Wednesday, November 24, 2010

Plant Dyed Goodness

  I am working in a wetfelted tapestry for the Ecole Trille Des Bois Waldorf School. It will be a three dimensional image of a tree, in full leaf, on a magical light filled background. A forest floor full of trilliums, and somewhere- a wishing hole within the tree. I'm looking for a quiet, subtle, secret way to make this piece interactive with the students that will see it everyday.
  The pallette will be gentle- plant dyed hues in warm tones to soften and warm the hard wall surfaces, and I hope the image will engage the students with wonder. I maintain a collection of wool that I plant dye for special projects such as this.

I started with a vermilion corriedale wool base. Vermilion is the colour of life- add just a little touch of it to any  image and it brings it to life....more on that another time!  I want this piece to stand out from the wall, both physically but also in that way that an artwork can be more than just a wallhanging. The viewer should feel that it is a living artwork, embodying both my input, and also their relationship with it. Engaging.  I also used vermilion to represent the life forces of the students and their teachers; all that energy that lives within a school. This is the strongest colour that I will use in the piece, and it will be mostly invisible. Rather like the forces that move us forward through our days.

  Most of the children in the school are young, in the junior grades and kindergarten. So I softened this vermillion layer with a warm pink layer, womblike.  Now I'm ready to start on my image. These wools are mainly merino, with some Finn wool in the mix.  I keep watercolour veil painting in mind, working the wool in sweeps of soft colors across my base.

  I've added some wool nepps and mohair on the brown to give some surface detail, and added fine layers of colour over the transition areas to enhance the watercolour effect.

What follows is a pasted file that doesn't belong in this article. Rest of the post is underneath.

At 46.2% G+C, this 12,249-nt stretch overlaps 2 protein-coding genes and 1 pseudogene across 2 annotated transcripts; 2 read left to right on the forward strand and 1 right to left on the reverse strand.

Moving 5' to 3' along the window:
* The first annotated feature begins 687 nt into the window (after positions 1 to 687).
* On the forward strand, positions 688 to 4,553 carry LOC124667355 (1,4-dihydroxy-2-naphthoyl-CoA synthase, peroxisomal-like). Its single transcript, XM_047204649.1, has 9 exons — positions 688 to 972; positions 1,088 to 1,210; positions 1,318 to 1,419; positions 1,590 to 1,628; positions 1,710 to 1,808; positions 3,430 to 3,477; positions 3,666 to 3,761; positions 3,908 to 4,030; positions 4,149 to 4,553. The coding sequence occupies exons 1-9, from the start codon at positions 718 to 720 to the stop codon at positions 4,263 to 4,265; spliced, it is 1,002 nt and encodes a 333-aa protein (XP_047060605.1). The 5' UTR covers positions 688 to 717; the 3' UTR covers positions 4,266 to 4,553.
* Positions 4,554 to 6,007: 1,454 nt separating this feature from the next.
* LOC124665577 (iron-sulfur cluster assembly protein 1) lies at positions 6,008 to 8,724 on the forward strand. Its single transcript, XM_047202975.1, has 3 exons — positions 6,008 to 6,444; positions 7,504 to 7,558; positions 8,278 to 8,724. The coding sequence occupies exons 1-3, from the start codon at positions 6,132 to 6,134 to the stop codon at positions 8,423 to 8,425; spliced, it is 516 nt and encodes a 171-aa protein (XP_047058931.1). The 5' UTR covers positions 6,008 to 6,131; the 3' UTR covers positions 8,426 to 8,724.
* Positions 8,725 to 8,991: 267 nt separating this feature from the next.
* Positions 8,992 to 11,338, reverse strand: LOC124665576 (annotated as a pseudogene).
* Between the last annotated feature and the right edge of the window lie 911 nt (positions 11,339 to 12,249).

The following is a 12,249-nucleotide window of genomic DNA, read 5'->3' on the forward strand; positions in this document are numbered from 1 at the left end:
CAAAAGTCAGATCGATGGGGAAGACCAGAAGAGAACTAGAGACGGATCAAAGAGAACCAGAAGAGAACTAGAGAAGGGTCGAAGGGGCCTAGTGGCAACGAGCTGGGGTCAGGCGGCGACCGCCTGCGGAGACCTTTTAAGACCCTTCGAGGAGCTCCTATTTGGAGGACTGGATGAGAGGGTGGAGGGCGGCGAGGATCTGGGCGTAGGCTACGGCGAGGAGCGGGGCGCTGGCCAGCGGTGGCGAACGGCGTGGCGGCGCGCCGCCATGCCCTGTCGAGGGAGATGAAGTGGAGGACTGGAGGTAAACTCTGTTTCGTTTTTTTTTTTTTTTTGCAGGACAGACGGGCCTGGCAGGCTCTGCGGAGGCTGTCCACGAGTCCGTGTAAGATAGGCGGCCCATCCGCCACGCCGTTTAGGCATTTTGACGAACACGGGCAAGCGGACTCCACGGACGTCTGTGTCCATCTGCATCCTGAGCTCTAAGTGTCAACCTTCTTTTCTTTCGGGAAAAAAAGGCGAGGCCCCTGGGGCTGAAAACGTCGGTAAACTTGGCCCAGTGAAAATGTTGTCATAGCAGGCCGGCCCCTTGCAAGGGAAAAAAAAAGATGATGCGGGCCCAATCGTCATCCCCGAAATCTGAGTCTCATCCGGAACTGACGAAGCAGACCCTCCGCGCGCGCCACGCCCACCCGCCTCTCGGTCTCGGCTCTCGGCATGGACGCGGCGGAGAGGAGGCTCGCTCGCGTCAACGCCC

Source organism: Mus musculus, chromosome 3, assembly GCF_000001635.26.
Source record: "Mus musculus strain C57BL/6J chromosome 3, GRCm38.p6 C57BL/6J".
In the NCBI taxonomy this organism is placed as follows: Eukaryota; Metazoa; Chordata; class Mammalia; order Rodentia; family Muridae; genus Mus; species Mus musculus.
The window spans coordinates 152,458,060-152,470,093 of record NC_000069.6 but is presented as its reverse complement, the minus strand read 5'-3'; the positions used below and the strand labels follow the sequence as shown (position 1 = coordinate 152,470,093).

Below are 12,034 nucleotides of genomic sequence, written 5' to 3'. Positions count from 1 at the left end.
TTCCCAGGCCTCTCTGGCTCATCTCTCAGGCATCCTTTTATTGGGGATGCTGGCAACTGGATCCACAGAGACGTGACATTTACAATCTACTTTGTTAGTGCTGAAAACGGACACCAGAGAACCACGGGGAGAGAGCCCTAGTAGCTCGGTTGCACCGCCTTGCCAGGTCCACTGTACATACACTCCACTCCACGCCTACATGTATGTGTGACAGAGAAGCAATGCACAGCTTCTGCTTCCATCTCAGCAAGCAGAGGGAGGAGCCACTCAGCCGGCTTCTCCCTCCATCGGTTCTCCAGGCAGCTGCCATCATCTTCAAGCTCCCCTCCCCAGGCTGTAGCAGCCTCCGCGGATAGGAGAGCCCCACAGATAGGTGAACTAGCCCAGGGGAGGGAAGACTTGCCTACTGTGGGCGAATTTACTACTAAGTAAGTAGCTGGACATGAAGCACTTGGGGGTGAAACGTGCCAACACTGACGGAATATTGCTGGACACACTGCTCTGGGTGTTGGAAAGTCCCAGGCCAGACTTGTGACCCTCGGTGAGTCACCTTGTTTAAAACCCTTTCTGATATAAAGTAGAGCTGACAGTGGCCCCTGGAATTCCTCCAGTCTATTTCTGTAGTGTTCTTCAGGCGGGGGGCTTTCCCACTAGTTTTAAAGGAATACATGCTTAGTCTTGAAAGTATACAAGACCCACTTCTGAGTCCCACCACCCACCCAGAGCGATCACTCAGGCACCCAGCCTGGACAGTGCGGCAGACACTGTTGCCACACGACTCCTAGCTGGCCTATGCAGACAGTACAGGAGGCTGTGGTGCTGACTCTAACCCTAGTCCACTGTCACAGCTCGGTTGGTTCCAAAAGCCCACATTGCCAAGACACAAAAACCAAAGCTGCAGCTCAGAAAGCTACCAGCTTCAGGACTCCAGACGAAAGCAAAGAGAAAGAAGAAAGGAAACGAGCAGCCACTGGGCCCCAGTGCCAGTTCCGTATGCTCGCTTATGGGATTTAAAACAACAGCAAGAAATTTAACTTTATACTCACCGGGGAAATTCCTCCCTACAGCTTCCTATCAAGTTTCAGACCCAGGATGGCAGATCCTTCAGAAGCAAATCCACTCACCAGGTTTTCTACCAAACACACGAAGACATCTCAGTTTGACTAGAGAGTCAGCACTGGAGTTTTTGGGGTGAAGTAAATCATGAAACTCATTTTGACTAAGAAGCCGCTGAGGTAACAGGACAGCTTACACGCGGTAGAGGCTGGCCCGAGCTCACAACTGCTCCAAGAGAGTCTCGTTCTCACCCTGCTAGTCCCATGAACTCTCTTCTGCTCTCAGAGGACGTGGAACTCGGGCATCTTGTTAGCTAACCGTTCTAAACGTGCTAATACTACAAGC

The last thing I do before felting is to add some cut out prefelt leaves to the upper section, and some chopped rovings ( Ginger tip#1!) to increase the depth  and give a dappled sunlight look, and layers of vegetation on the forest floor.
 Now time to felt!  I'm going to full this very well, knowing it will be in a public setting and handled regularly.

 It looks quite different once felted.  I love the way the colours have blended. The base colours have mingled through to the surface nicely. Integrated layers, accentuating each other.  I am going to develop aspects of this
for a class- it is quite amazing the influence these underlayers can have on the finished surface, and it can also be useful to think of this metaphorically...this will be a fun project for when we are settled and I have a more permanent workspace again.

  The last step for now is the tree. It has been felted separately, for another project, but is perfect for this. I have wet it and bound it, so that once dry the trunk will have interesting twists, striations and indentations. It will be sewn onto the background, maybe with some of the branches woven though the background, as in the way we see a tree, with its branches dipping in and out of it's leafy canopy.
It will take one more day to complete the piece- to make the leaves, trillium flowers, and to sew these pieces on. Then last of all to add the magic wishing hole ( still to be fully imagined!). 

Tomorrow is an article writing day, so I'll finish this work on Thursday. It has been so refreshing to work on a piece like this again. It evolves with the process. I stay mindful of the recipients and their relationship with the work, and let inspiration strike within this sphere. 


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